New Enterprise Search Market Study

August 1, 2017

Don Quixote and Solving Death: No Problem, Amigo

I read “Global Enterprise Search Market 2017-2022.” I was surprised that a consulting firms would invest time and energy in writing about a market sector which has not been thriving. Now don’t start sending me email about my lack of cheerfulness about enterprise search. The sector is thriving, but it is doing so with approaches that are disguised as applications which deliver something other than inflated expectations, business closures, and lawsuits.

Image result for don quixote

I will slay the beast that is enterprise search. “Hold still, you knave!”

First, let’s look at what the report covers, then I will tackle some of the issues about which I think as the author of the Enterprise Search Report and a number of search-related articles and analyses. (The articles are available from the estimable Information Today Web site, and the free analyses may be located at www.xenky.com/vendor-profiles.

The write up told me that enterprise search boils down to these companies:

Coveo Corp
Dassault Systemes
IBM Corp
Microsoft
Oracle
SAP AG

Coveo is a fork of Copernic. Yep, it’s a proprietary system which originally was focused on providing search for Microsoft. Now the company has spread its wings to include a raft of functions which range from the cloud to customer support / help desk services.

Dassault Systèmes is the owner of Exalead. Since the acquisition, Exalead as a brand has faded. The desktop search system was killed, and its proprietary technology lives on mostly as a replacement for Dassault’s internal search system which was based on Autonomy. Most of the search wizards have left, but the Exalead technology was good before Dassault learned that selling search was indeed a challenge.

IBM offers a number of products which include open source Lucene, acquired technology like Vivisimo’s clustering engine, and home brew code from its IBM wizards. (Did you  know that the precursor of PageRank was an IBM “invention”?) The key is that IBM uses search to sell services which have a higher margins than providing a free version of brute force information access.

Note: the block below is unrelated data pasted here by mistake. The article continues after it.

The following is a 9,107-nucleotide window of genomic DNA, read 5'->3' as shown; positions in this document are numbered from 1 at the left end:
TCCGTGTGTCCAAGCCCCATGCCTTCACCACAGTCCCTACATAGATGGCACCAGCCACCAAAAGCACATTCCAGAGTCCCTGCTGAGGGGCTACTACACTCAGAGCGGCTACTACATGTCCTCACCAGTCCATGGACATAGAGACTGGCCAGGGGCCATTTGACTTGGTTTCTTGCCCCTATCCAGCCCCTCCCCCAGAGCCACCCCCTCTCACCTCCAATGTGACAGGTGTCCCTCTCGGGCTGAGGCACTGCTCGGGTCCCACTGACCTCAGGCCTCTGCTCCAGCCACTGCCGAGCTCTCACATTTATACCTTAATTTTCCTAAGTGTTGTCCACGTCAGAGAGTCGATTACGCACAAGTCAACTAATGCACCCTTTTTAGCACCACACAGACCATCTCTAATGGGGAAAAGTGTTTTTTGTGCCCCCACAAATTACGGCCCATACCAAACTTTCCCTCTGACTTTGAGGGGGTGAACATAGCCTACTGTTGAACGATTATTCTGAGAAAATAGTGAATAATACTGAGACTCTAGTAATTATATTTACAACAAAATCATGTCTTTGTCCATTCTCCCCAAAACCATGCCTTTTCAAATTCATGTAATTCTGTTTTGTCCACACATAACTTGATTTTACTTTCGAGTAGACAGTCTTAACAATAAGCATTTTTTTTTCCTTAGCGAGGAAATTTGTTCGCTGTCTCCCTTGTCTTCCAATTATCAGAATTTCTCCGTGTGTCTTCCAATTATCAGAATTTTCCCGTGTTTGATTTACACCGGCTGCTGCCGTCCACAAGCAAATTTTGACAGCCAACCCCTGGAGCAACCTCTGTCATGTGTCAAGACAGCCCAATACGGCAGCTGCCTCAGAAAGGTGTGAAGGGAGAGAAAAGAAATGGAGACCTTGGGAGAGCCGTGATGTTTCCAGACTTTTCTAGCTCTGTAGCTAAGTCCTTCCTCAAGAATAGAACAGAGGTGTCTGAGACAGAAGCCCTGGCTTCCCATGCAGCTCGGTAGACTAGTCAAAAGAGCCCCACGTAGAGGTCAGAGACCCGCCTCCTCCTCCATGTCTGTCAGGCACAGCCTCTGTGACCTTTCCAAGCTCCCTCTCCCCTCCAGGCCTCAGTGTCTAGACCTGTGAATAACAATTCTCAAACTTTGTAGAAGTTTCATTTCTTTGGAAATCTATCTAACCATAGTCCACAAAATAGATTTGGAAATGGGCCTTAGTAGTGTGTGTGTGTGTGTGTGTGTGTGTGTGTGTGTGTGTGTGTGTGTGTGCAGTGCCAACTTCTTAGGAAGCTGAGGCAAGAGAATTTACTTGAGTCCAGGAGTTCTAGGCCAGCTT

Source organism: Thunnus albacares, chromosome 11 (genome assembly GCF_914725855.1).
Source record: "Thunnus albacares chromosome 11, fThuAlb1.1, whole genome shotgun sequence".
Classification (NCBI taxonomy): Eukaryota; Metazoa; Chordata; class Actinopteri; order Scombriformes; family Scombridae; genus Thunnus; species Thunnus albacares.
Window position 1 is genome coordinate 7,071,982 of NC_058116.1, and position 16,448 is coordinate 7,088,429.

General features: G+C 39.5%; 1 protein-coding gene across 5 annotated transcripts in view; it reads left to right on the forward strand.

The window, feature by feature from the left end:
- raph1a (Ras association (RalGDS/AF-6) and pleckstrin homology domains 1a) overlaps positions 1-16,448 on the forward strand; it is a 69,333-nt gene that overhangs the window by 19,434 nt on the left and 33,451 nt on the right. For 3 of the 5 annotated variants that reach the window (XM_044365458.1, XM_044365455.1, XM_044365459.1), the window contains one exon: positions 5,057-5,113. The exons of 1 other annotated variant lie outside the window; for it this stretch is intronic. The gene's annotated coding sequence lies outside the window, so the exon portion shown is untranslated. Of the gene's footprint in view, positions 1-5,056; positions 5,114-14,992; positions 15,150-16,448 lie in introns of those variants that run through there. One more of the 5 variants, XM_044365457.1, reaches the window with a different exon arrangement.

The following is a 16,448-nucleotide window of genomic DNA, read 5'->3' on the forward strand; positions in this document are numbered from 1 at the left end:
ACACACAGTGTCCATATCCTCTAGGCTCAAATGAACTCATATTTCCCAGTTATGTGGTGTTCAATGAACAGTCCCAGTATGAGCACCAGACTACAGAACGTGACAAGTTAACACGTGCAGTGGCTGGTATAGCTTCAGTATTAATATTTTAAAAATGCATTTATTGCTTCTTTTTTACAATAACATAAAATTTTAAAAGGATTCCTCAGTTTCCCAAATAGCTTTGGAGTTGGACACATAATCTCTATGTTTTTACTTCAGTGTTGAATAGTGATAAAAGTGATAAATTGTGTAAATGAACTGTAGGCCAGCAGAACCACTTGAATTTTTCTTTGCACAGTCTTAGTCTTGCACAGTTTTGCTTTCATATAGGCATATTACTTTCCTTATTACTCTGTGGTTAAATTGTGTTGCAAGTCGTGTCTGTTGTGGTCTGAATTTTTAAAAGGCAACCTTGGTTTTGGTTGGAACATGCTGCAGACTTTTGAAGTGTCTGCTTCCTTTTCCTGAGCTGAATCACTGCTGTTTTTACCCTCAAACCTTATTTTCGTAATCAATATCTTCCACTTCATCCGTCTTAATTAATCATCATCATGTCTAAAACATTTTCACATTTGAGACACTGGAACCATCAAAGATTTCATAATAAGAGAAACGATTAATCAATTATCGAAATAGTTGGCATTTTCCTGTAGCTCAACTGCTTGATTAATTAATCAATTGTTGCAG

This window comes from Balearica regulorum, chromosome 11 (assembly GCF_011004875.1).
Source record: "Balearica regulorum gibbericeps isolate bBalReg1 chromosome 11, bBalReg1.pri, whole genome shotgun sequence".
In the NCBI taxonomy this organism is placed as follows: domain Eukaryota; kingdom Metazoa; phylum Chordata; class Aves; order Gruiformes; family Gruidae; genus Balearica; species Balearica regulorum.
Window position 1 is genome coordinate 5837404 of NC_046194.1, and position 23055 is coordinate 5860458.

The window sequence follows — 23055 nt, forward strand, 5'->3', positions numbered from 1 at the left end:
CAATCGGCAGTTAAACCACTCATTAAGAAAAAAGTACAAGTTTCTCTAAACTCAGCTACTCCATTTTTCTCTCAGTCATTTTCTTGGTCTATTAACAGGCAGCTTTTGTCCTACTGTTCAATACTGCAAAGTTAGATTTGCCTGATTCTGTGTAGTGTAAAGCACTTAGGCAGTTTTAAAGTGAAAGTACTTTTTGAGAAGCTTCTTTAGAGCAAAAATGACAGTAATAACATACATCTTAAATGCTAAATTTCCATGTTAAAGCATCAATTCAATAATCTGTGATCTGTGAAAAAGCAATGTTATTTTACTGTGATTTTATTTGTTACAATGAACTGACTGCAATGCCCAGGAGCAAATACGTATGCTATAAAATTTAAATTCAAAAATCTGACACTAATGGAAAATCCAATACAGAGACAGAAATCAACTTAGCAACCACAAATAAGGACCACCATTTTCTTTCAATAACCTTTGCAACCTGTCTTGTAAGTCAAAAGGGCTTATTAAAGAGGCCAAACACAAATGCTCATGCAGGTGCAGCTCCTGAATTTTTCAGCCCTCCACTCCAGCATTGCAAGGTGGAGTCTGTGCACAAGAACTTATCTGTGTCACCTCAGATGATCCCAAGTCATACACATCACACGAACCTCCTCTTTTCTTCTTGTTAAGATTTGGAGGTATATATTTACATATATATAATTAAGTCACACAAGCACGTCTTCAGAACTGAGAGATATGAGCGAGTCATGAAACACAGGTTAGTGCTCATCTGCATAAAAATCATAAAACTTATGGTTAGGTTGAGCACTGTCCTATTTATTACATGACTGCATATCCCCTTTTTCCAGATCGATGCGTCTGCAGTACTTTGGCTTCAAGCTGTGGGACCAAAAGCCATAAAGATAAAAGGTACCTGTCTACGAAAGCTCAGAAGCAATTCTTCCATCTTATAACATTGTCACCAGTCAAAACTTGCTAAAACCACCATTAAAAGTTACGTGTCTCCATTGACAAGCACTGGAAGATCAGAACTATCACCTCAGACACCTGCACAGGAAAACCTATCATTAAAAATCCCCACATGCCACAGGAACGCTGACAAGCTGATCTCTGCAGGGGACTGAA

Microsoft is interesting. For this short blog post, I won’t drag up the in house innovations, Microsoft’s numerous search systems, or its purchase of nCompass, Jellyfish, and other “findability” systems. Microsoft bought the fascinating Fast Search & Transfer company and technology. The fact that Fast Search experienced some legal and financial headwinds is important to me. Fast Search overpromised and apparently over reported some of its earnings when its repositioning into an enterprise search only vendor provided to be a less than rousing success. Anyway, Fast Search seems to chug along within SharePoint at least.

Oracle owns a number of search systems. These include the Applied Linguistics system, TripleHop, Endeca, among others, as well as the Secure Enterprise Search system. Oracle appears to have demonstrated that secure search does not sell. What sells is the basic search function available within the Oracle database.

SAP now pitches softballs with NetWeaver. The company’s cleverly named TREX is a goner I believe. NetWeaver is described in a brief blog post at this link. Other NetWeaver links are timing out as I assemble this blog post. SAP is in my view not a vendor of a separate enterprise search system like Coveo, for example. When a big company bites into the juicy SAP enterprise Swiss Army knife, NetWeaver is the search system. (NetWeaver’s origin is anchored in 2001 and that document is still online as August 1, 2017 at this link unlike many other SAP NetWeaver links.)

What is interesting about this list is what it omits. Now I don’t think some of the following systems are able to handle the challenge of rich media, social media, assorted file formats, and the unstructured data which floods organizations. But for many organizations, these outfits offer a reasonable way to locate information in an organization and they should be discussed, not ignored: